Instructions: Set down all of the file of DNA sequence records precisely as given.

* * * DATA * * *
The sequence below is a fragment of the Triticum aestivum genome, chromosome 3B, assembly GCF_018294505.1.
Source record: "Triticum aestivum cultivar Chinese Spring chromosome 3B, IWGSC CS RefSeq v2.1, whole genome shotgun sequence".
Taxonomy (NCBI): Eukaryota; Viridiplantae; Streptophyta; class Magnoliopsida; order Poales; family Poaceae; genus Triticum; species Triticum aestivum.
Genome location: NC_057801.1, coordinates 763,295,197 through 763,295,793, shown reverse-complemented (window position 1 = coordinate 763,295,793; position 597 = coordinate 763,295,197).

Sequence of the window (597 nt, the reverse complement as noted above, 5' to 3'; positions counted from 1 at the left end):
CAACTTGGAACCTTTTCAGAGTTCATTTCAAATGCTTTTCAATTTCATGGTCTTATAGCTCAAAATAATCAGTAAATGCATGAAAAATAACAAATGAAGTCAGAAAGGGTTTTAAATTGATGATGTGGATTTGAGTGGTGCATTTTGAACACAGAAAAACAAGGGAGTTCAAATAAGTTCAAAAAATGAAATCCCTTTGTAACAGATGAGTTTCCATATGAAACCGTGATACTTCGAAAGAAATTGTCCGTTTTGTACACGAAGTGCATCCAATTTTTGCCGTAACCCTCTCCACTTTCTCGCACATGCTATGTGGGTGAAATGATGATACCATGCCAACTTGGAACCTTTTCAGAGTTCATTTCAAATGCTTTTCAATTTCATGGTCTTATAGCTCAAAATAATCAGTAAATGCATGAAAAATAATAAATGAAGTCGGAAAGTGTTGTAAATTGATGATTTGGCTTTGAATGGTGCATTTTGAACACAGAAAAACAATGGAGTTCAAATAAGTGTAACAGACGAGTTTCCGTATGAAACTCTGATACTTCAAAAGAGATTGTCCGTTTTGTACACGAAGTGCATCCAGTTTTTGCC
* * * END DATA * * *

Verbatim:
The sequence below is a fragment of the Triticum aestivum genome, chromosome 3B, assembly GCF_018294505.1.
Source record: "Triticum aestivum cultivar Chinese Spring chromosome 3B, IWGSC CS RefSeq v2.1, whole genome shotgun sequence".
Taxonomy (NCBI): Eukaryota; Viridiplantae; Streptophyta; class Magnoliopsida; order Poales; family Poaceae; genus Triticum; species Triticum aestivum.
Genome location: NC_057801.1, coordinates 763,295,197 through 763,295,793, shown reverse-complemented (window position 1 = coordinate 763,295,793; position 597 = coordinate 763,295,197).

Sequence of the window (597 nt, the reverse complement as noted above, 5' to 3'; positions counted from 1 at the left end):
CAACTTGGAACCTTTTCAGAGTTCATTTCAAATGCTTTTCAATTTCATGGTCTTATAGCTCAAAATAATCAGTAAATGCATGAAAAATAACAAATGAAGTCAGAAAGGGTTTTAAATTGATGATGTGGATTTGAGTGGTGCATTTTGAACACAGAAAAACAAGGGAGTTCAAATAAGTTCAAAAAATGAAATCCCTTTGTAACAGATGAGTTTCCATATGAAACCGTGATACTTCGAAAGAAATTGTCCGTTTTGTACACGAAGTGCATCCAATTTTTGCCGTAACCCTCTCCACTTTCTCGCACATGCTATGTGGGTGAAATGATGATACCATGCCAACTTGGAACCTTTTCAGAGTTCATTTCAAATGCTTTTCAATTTCATGGTCTTATAGCTCAAAATAATCAGTAAATGCATGAAAAATAATAAATGAAGTCGGAAAGTGTTGTAAATTGATGATTTGGCTTTGAATGGTGCATTTTGAACACAGAAAAACAATGGAGTTCAAATAAGTGTAACAGACGAGTTTCCGTATGAAACTCTGATACTTCAAAAGAGATTGTCCGTTTTGTACACGAAGTGCATCCAGTTTTTGCC